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Coronavirus sparks remote working demand
The channel is in a prime position to help customers keep going through the coronavirus crisis by enabling more flexible working methods
If there is a silver lining to the current coronavirus outbreak for those in the channel, it is the spike in demand for products and services that support remote working.
Although the government has not yet rolled out a lockdown that would see offices closed and staff confined to their homes, most businesses have taken steps to enable staff concerned about Covid-19 to work from home.
Comments made by Computacenter CEO Mike Norris in the firm’s full-year results on 12 March revealed that it had seen a surge in demand for hardware that would support such a move.
“In the short term, we are urgently supporting our customers focused on their business continuity plans, which involves the need for a greater degree of remote working. We have seen a surge in demand for laptop computers for this purpose,” he said.
Others in the industry with products that can help with remote working have also seen demand increase.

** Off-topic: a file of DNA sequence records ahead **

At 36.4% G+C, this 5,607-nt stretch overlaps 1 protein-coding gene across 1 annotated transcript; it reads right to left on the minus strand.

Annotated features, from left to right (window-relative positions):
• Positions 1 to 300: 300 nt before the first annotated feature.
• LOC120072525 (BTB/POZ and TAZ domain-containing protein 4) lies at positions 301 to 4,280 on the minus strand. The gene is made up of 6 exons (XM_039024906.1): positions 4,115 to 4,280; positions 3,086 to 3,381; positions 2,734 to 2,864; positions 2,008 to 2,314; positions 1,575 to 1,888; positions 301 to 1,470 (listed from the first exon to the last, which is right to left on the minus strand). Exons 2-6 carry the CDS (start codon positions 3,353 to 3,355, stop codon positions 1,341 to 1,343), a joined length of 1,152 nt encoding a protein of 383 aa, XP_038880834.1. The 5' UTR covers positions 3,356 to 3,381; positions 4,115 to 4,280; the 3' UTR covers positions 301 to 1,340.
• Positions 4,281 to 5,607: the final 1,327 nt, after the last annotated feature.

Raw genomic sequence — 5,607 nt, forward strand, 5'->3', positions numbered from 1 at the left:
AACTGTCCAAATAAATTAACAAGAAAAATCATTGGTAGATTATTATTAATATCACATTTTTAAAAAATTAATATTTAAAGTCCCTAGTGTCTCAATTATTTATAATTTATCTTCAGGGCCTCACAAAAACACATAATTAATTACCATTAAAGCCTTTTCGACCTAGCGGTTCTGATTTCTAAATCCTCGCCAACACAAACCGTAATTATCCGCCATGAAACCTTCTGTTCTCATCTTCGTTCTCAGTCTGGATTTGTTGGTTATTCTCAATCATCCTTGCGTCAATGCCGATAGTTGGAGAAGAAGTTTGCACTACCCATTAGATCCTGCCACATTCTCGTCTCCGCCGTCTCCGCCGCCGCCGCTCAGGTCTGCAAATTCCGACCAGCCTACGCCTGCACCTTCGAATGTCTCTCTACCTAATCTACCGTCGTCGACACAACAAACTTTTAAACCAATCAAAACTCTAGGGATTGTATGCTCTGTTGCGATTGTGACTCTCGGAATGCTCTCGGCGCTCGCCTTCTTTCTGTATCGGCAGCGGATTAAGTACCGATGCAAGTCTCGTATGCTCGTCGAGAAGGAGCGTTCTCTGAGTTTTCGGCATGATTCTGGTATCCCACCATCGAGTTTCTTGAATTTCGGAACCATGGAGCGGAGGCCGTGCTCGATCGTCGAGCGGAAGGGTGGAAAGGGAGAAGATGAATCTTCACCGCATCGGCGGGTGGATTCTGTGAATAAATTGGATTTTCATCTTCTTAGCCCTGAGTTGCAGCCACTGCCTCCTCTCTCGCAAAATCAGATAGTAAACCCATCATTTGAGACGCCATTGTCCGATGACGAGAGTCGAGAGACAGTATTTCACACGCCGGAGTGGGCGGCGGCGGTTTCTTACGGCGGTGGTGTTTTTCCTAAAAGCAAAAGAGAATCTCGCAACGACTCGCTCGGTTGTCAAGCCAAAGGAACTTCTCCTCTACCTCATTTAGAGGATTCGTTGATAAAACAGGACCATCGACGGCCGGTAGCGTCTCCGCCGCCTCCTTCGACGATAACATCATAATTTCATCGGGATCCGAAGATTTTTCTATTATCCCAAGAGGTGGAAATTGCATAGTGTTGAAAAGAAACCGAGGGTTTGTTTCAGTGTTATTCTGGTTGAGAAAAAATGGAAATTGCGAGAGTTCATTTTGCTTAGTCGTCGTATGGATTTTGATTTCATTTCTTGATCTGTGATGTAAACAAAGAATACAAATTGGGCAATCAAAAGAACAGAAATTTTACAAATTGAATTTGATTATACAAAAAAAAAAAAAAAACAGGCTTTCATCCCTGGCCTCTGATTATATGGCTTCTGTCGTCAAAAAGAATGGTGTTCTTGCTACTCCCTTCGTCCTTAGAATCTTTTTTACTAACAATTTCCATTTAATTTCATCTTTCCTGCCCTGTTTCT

IGEL offers an operating system (OS) on a small USB that can be plugged into any laptop. Simon Townsend, IGEL’s chief marketing officer (CMO), said that it had seen customers who wanted to use the virtual desktop model turning to the option in more numbers.
“What that gives you immediately is a read-only secure purpose-built environment, which only needs about two gigabyte of RAM to run so doesn’t really matter whether your machine is six months old or six years old,” he said. “You’ve then got this secure browser and access to all these different Windows environments.
“People are coming to us saying, ‘We are going to enable remote working’, and that is something that is now a need, not a nice to have,” he added.
Uptake in SD-WAN and video conference tools
Software-defined wide-area network (SD-WAN) players have also seen customers turning to them in their hour of need as they look to beef up the resilience in the network.
“Most companies offer some type of remote VPN [virtual private network] solution, but they were never designed for ‘peak capacity’, such as to scale for the present situation when nearly all the employees in a region are working remotely,” said Shashi Kiran, CMO of Aryaka.